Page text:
I went to my own kids’ annual school presentation ceremony last night. I love both of them dearly and I also value the wonderful contribution that their school makes to their growth. But here’s the truth – it isn’t exactly a riveting evening.
And so, I kept myself occupied scoring the gender split when it came to the Academic Awards handed out to students across the Years 7 to 12 gamut. The final score was 73 girls awarded and 22 boys, representing girls scooping 77% of the gongs for performance between the ears.
You’ll be pleased to know the split was far more even for sporting (physical) awards compared to academic (chiefly cerebral).
Here are my ANDs and THENs as a result of two hours in an auditorium that I’ll not be getting back in a hurry. There’s also one PERHAPS:
If girls are collecting 77% of the Academic Performance awards …
Women populate the primary teaching workforce at a rate of 83% and the secondary workforce at a rate of 61%
We have a problem with the male population’s collective capacity to think (cerebral) before they act (physical) to the point where we have an entire #metoo movement due to male lack of consideration of the impact of our actions.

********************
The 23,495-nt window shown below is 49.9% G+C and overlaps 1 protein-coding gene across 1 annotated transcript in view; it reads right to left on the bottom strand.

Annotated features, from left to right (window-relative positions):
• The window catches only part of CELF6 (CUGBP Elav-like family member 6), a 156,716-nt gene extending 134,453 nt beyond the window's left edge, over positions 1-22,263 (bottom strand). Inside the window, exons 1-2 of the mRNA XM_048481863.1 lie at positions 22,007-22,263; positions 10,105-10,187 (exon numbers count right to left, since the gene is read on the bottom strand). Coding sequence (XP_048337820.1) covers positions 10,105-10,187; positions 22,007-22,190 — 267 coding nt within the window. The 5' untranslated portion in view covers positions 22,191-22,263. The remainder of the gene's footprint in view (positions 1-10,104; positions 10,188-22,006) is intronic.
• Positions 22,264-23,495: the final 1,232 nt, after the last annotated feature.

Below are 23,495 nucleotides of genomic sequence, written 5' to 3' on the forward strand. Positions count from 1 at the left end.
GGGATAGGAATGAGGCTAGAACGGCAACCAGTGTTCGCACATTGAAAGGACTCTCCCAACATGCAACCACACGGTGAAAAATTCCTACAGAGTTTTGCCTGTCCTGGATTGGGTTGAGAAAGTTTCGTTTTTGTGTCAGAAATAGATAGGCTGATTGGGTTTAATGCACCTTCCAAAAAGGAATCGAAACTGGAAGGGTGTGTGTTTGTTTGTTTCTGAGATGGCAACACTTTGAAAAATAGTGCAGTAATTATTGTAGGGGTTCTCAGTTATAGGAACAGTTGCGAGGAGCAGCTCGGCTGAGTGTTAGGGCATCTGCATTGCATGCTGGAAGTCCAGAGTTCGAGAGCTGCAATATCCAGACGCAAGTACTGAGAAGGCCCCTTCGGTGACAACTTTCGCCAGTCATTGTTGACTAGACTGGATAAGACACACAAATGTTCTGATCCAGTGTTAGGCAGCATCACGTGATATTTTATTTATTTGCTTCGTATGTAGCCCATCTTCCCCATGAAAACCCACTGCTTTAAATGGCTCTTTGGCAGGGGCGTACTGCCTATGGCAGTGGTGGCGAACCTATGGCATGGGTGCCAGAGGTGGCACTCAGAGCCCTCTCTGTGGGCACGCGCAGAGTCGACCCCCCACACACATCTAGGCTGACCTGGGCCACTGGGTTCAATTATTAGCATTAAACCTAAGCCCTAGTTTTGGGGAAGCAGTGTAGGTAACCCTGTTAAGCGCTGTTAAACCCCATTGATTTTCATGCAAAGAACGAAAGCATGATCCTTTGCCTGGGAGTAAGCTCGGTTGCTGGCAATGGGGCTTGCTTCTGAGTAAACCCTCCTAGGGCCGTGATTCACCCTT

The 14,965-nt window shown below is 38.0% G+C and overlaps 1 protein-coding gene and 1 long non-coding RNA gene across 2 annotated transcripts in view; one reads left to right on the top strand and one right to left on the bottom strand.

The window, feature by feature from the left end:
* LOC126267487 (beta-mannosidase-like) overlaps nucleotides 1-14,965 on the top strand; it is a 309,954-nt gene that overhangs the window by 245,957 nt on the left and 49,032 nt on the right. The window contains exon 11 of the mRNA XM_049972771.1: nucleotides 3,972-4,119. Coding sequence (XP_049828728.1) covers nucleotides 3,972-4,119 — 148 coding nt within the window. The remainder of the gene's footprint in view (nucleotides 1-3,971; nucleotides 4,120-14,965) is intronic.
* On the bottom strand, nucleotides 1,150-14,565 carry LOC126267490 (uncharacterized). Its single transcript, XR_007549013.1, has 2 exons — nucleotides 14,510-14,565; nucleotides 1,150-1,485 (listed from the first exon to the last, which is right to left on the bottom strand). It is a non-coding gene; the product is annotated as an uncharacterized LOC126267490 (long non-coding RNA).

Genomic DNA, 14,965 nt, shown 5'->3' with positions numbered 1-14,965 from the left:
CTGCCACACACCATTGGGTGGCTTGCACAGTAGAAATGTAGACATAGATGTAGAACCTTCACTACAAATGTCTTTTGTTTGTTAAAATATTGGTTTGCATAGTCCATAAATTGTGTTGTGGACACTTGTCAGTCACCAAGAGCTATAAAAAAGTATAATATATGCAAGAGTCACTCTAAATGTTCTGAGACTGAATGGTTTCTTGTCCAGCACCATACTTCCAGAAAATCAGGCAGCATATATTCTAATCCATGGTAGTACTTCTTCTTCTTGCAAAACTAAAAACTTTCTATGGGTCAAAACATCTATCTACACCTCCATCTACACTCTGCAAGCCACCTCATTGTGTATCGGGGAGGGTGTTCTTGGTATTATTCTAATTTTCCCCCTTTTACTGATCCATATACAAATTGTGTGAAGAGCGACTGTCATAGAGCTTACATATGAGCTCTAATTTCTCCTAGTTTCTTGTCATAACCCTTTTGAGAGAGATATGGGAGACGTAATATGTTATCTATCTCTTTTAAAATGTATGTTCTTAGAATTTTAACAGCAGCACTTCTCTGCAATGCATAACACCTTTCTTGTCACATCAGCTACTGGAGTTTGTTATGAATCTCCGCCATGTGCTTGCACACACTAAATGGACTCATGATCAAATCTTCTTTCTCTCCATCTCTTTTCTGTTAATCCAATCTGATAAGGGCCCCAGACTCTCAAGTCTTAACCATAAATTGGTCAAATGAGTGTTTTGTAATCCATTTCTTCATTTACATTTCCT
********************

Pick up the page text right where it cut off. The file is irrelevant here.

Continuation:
We know that elevating the consciousness of men is critical to the success of gender equality pursuits.
What are the opportunities for all schools and teachers, especially female teachers who teach male students, to contribute to raising boys who think betterer? I’m inspired here by the amazing Jane Caro here who said “We have to support each other, brothers and sisters. Start where you are, do what you can, with what you have.”
Where’s the scope to involve men in raising boys at home who respect academic success and respect for women as much as they do sporting prowess and social bravado. One more quote, this time from Ruth Bader Ginsburg “Women will only have true equality when men share with them the responsibility of bringing up the next generation”.
We’ll only achieve true gender equality when as many boys as girls seek to be recognised for their cerebral efforts (what they think) as they do for their sporting efforts (who they conquer).